Conference Proceeding

Five eradications, three species, three islands: overview, insights and recommendations from invasive bird eradications in the Seychelles

Alternative title Island invasives: scaling up to meet the challenge


Bunbury N, Haverson P, Page N, Agricole J, Angell G, Banville P, Constance A, Friedlander J, Leite L, Mahoune T, Melton-Durup E, Moumou J, Raines K, van de Crommenacker J & Fleischer-Dogley F (2019) Five eradications, three species, three islands: overview, insights and recommendations from invasive bird eradications in the Seychelles [Island invasives: scaling up to meet the challenge]. In: Veitch C, Clout M, Martin A, Russell J & West C (eds.) Island invasives : scaling up to meet the challenge. Proceedings of the international conference on island invasives 2017. Occasional Paper of the IUCN Species Survival Commission, 2. Island Invasives 2017 Conference, Dundee, Scotland, 10.07.2017-14.07.2017. Gland, Switzerland: IUCN, International Union for Conservation of Nature, pp. 282-288.

Management and eradication techniques for invasive alien birds remain in their infancy compared to invasive mammal control methods, and there are still relatively few examples of successful avian eradications. Since 2011, five separate eradication programmes for invasive birds have been conducted on three islands by the Seychelles Islands Foundation (SIF). Target species were prioritised according to their threat level to the native biodiversity of the UNESCO World Heritage Sites of the Seychelles, Aldabra Atoll and Vallée de Mai, which SIF is responsible for managing and protecting. Red-whiskered bulbuls (Pycnonotus jocosus) and Madagascar fodies (Foudia madagascariensis) occurred on Assumption, the closest island to Aldabra, which, at the time, had no known introduced bird species. The growing population of ring-necked parakeets (Psittacula krameri) on Mahé posed a threat to endemic Seychelles black parrots (Coracopsis barklyi) on Praslin where the Vallée de Mai forms their core breeding habitat. In 2012, red-whiskered bulbuls and Madagascar fodies were detected on Aldabra, so an additional eradication was started. All eradications used a combination of mist-netting and shooting. The intensive part of each eradication lasted three years or less. On Assumption, 5,279 red-whiskered bulbuls and 3,291 Madagascar fodies were culled; on Mahé, 545 parakeets were culled; and on Aldabra 262 Madagascar fodies and one red-whiskered bulbul were culled. Each programme underwent 1–2 years of follow-up monitoring before eradication was confirmed, and four of the five eradications have been successful so far. None of these species had previously been eradicated in large numbers from other islands so the successes substantially advance this field of invasive species management. The challenges and insights of these eradications also provide unique learning opportunities for other invasive avian eradications.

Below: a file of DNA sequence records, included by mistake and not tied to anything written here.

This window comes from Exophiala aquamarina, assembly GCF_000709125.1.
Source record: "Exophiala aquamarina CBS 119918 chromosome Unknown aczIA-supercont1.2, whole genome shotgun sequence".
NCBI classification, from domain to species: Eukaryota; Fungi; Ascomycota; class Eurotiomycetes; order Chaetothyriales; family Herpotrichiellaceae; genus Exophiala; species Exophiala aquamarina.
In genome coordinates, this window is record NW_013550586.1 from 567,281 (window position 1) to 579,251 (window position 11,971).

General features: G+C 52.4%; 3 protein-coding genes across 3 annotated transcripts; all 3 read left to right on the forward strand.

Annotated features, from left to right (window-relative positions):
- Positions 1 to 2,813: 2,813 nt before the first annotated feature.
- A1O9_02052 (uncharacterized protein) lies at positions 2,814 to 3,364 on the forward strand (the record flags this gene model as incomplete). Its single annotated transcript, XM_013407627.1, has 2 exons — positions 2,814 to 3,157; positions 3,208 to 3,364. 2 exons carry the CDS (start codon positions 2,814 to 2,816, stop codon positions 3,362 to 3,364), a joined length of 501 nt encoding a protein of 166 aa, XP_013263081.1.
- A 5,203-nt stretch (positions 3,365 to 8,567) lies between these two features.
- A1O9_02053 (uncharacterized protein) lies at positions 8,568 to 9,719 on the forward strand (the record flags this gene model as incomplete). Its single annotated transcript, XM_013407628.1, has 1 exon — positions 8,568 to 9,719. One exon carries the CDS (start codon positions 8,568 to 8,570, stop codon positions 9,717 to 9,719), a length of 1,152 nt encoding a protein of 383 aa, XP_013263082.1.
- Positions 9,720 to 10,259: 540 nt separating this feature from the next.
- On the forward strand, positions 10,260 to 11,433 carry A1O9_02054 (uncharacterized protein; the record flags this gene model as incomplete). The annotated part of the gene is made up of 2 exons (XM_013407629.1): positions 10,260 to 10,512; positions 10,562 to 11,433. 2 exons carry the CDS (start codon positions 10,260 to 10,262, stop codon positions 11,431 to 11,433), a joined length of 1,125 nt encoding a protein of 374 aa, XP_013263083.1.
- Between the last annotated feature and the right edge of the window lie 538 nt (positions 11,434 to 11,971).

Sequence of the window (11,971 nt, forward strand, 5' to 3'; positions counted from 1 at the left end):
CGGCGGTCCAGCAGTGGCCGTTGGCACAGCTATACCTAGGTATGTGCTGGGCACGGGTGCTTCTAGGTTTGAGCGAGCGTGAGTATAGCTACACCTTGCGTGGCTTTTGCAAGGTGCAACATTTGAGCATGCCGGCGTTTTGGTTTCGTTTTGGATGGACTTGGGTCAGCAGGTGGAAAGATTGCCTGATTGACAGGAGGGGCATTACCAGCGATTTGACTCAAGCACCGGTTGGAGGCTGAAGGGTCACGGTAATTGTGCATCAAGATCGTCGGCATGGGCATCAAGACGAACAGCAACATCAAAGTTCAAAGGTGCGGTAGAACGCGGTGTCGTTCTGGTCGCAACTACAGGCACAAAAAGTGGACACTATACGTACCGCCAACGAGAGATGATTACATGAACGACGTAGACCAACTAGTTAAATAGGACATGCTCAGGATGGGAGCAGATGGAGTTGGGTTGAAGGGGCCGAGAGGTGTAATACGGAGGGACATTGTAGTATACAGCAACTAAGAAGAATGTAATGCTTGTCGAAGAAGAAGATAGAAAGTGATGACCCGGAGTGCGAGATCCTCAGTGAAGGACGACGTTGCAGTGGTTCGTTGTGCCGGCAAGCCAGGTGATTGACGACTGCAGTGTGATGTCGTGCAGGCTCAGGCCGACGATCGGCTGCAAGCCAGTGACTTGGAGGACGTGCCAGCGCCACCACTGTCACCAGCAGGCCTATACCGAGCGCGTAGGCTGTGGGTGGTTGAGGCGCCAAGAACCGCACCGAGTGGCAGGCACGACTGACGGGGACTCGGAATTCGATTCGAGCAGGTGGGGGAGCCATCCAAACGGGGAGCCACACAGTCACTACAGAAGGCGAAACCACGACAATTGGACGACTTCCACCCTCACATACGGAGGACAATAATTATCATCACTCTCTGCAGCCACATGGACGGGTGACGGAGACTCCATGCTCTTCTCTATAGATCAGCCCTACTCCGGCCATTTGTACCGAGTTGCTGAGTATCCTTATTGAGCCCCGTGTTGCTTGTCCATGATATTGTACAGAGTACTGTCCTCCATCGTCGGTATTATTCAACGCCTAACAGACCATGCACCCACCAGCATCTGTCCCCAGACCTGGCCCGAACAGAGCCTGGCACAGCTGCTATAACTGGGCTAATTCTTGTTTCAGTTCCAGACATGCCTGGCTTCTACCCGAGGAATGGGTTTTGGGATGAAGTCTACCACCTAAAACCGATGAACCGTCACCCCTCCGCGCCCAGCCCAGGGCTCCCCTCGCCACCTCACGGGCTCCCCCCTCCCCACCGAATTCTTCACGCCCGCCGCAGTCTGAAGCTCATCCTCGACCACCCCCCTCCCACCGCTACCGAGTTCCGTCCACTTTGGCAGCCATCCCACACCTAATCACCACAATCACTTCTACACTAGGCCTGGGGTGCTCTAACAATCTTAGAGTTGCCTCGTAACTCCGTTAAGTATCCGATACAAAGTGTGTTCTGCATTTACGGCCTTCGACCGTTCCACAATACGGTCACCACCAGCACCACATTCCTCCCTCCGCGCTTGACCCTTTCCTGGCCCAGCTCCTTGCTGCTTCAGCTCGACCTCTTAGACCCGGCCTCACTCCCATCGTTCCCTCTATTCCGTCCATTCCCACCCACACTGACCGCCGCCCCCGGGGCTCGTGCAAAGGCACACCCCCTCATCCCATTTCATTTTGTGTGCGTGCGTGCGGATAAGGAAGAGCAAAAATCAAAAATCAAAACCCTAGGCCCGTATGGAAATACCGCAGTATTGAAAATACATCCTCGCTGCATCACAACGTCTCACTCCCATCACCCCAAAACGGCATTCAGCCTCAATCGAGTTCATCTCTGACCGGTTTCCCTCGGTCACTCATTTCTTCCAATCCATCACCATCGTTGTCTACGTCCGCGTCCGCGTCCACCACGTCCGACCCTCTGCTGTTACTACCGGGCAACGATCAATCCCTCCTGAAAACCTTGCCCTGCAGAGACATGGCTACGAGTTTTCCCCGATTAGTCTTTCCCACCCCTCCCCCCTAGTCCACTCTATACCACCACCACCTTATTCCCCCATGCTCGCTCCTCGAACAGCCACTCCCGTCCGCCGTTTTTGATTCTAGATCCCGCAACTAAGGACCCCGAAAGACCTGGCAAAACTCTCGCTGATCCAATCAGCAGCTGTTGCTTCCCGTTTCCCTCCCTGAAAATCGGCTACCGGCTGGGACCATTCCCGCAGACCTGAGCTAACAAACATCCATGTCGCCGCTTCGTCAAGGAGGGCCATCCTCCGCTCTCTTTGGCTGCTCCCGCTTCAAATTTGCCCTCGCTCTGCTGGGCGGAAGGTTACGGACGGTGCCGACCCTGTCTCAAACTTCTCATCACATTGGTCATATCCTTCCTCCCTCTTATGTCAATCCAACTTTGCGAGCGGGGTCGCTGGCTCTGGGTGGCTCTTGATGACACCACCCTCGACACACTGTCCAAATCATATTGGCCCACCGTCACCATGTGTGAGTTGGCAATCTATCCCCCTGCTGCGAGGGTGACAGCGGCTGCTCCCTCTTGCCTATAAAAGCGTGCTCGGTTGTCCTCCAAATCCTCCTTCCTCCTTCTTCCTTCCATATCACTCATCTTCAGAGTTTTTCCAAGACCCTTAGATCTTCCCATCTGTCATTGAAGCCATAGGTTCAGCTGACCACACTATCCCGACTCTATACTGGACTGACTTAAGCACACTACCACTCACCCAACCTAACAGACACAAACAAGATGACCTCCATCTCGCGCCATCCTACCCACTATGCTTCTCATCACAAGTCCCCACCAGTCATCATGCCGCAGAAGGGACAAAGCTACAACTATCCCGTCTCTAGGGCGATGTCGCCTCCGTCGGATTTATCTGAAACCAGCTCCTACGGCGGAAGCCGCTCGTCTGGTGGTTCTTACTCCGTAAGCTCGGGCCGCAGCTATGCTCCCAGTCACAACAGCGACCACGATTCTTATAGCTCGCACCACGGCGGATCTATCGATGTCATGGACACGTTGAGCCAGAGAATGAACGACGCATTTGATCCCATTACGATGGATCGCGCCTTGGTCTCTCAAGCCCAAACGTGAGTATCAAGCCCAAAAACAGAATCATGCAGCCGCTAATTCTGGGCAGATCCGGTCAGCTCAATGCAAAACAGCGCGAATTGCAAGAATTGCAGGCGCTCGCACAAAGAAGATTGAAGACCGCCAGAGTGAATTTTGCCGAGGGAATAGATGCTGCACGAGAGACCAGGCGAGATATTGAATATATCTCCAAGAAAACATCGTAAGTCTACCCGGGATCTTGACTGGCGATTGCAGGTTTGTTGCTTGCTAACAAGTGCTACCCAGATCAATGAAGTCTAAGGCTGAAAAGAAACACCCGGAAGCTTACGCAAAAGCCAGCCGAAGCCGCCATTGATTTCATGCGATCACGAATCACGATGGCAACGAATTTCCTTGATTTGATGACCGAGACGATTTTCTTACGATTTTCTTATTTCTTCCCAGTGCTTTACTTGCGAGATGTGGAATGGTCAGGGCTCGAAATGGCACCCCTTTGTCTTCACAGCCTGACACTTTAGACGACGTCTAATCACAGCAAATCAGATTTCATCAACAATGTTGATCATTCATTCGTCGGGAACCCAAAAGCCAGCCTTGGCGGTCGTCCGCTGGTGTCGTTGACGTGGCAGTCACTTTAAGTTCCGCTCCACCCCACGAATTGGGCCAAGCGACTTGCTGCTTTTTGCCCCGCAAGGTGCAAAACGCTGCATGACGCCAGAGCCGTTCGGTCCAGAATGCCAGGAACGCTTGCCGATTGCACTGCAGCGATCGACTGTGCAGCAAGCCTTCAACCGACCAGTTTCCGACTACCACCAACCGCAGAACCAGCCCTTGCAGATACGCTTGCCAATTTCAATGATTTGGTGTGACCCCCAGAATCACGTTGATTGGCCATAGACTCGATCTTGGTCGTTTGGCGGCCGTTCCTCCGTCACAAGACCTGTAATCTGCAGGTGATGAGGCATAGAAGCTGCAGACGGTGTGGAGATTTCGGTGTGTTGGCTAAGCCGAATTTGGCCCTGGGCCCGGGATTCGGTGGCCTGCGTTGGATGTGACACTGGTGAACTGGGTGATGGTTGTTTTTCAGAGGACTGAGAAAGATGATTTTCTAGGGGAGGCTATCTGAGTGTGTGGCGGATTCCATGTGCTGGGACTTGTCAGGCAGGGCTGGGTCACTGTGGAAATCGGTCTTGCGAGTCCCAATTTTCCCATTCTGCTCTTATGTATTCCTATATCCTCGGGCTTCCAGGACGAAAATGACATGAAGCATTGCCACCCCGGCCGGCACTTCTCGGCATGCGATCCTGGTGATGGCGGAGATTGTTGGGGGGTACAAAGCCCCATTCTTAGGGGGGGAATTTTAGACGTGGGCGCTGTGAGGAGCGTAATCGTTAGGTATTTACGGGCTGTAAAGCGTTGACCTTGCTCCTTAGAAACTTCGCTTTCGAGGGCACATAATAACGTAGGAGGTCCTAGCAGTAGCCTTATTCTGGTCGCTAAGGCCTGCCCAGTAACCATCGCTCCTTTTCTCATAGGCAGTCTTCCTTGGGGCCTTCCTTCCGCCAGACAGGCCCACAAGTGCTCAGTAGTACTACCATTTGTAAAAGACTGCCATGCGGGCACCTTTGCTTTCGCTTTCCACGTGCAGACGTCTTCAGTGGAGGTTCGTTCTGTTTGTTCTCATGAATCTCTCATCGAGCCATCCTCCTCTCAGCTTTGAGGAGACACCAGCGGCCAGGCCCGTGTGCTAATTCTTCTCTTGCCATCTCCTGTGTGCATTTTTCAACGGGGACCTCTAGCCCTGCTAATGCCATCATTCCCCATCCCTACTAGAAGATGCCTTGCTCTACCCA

Aldabra; Indian Ocean islands; invasive alien bird management and control; mist-netting; parakeets; passerines; shooting

FundersEuropean Commission and United Nations Educational, Scientific and Cultural Organization
Title of seriesOccasional Paper of the IUCN Species Survival Commission
Number in series2
Publication date31/12/2019
Publication date online04/03/2019
PublisherIUCN, International Union for Conservation of Nature
Place of publicationGland, Switzerland
ConferenceIsland Invasives 2017 Conference
Conference locationDundee, Scotland